This winter just will not stop messing with us.
The latest trickery: March came in like a Lamb (73 degrees on March 1 here in NYC), and then immediately went into Lion mode; the temperature plunged 40 degrees in 36 hours and we’re back to full-on winter. I don’t know about you, but my body cannot handle 4 seasons in less than a week.
Right on schedule, I was knocked down by a head cold, and for the last few days I’ve been on a regimen of bone broth, soup, and turmeric ginger tea (this one’s my favorite – all of Organic India’s holy basil-based tea varieties are wonderful). I’ll just consider it a ‘seasonal cleanse.’
For years I’ve been making my own bone broths, buying pastured chicken’s feet, necks, and backs from a farm stand at my local greenmarket. And although I love the rich flavor and freshness of homemade broth, I don’t love turning my cozy NYC apartment into a meat sauna. So I was thrilled when a new butcher shop opened in my ‘hood and started selling housemade, 48-hour simmered bone broth that’s so gelatin-rich it passes the upside-down test with flying colors.
A couple of thoughts on bone broth. Although I eat a largely vegetable-focused, meat-sparing diet, I’m an omnivore. I try to listen to my body to find out what it needs at any given moment in time. Sometimes that means animal protein, but more often it means getting in a cup or two of nutrient-dense bone broth, or a bowl of bone broth-based soup.
Bones and cartilage, and by extension bone broth, are amazingly rich in collagen, gelatin, and minerals like calcium — nutrients that most of us don’t get enough of in our modern diets. A long-simmered bone broth is healing for the gut, the immune system, the skin – you name it. It also takes advantage of animal parts that have been largely wasted in a food system that has come to value easy-to-prepare muscle meat over more nutrient-dense (but less aesthetically pleasing) organ meats and bones.
Okay, so there’s my bone-broth spiel. Having said all that, if you’d prefer a plant-based version you can of course substitute homemade or packaged veggie broth for an equally delicious version.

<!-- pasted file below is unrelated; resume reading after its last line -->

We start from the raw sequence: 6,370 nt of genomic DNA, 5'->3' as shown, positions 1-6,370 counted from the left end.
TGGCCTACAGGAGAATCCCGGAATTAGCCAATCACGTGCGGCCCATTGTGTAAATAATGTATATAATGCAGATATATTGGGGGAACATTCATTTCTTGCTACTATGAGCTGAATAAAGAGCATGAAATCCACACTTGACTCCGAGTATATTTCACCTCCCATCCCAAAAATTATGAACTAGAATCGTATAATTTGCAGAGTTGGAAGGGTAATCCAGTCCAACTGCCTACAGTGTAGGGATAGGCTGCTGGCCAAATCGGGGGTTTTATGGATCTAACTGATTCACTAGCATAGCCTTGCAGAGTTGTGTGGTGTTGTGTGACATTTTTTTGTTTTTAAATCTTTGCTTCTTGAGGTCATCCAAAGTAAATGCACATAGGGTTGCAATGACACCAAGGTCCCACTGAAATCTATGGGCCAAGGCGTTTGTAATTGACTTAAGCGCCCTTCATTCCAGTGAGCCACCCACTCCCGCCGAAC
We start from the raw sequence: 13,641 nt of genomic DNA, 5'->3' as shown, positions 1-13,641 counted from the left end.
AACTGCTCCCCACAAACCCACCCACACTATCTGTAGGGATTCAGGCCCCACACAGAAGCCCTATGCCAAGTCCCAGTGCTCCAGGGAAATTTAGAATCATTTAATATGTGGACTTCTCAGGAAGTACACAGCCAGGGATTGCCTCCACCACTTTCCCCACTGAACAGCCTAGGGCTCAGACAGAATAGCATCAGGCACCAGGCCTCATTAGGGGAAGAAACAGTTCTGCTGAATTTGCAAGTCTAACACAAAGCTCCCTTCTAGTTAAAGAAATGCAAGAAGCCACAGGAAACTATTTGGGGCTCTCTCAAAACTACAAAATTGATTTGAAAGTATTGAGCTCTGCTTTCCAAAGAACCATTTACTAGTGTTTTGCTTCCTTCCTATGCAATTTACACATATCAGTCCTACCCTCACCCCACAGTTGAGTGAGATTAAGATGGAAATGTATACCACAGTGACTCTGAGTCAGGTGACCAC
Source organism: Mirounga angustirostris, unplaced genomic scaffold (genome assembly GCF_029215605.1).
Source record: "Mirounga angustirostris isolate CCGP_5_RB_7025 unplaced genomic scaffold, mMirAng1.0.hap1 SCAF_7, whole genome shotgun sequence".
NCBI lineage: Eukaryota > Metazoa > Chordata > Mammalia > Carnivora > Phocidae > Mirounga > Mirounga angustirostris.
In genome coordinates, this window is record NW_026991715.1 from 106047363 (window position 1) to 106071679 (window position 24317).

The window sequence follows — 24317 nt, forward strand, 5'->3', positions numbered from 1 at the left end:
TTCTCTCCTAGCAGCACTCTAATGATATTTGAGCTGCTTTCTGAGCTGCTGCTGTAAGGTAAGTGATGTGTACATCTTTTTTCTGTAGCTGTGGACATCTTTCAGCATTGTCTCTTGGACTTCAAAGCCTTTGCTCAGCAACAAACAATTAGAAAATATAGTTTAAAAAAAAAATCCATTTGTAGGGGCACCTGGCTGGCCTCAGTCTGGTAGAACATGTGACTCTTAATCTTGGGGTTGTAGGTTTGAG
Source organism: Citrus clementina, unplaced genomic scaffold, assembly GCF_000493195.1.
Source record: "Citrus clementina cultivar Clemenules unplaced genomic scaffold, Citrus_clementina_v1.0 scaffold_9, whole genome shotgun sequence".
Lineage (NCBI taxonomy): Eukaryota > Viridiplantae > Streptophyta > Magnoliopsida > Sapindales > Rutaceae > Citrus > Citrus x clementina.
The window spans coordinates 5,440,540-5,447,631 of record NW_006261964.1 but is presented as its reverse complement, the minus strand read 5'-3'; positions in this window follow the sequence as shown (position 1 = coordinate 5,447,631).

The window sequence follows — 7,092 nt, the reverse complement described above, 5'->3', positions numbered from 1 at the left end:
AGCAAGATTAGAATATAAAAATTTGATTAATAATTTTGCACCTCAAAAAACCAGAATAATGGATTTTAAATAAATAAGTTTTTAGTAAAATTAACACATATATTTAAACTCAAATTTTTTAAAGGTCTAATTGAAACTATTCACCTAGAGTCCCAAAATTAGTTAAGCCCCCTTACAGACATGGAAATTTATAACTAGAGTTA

Now onto something to do with that magical broth, other than sip it from a mug (which is also quite nice) — soup, of course.
I threw this little pot of soup together with some of my favorite immunity-boosting foods: garlic, ginger, chili pepper (jalapeño in this case), carrots, and leafy greens, adding silky and soothing brown rice noodles to bulk it up. Coconut milk and green curry paste infuse the broth with sinus-opening, belly-warming flavors. I always crave Asian flavors, particularly Thai curries, when I’m under the weather, hence the focus here.
With a simple, brothy soup like this I am all about the garnishes, so I pulled out all the stops for this one: pickled ginger, radish slices, avocado, gomasio (a homemade version based on my Two-Tone Gomasio, with dulse and dandelion leaf), purple basil microgreens from Good Water Farms, hot sesame oil, and lime wedges. So good.
So get that soup pot ready, winter’s not over quite yet.
Coconut green curry soup with brown rice noodles and greens
Serves 2 to 3
3 cups broth or stock of your choice (I used a locally made beef bone broth)
1 cup coconut milk
2 tablespoons Thai green curry paste
2 garlic cloves, sliced
1 shallot, thinly sliced
1-inch piece ginger, chopped
1/2 jalapeno, chopped
1 carrot, thinly sliced
4 ounces dried brown rice noodles (you can also substitute soba noodles)
1 teaspoon sesame or olive oil
2 cups greens of your choice (I used a mixture of baby kale and spinach)
juice of 1 lime
coconut aminos, to taste (or sea salt)
drizzle of hot sesame oil
thinly sliced radishes
roughly torn basil leaves or basil microgreens
Combine broth, coconut milk, and green curry paste in a saucepan or soup pot over medium heat. Stir to dissolve curry paste. Add garlic, shallot, ginger, jalapeño, and carrot. Bring to a boil, reduce heat to a simmer, and cook, partially covered, until carrot is tender, 10 to 15 minutes.
Cook noodles according to package directions. Drain, rinse under cold water and transfer to a bowl. Toss with oil to prevent noodles from sticking.
Stir greens into soup and remove from heat. Add lime juice. Season to taste with coconut aminos or sea salt.
Divide noodles between 2 or 3 soup bowls. Ladle broth and vegetables on top and add garnishes of your choice.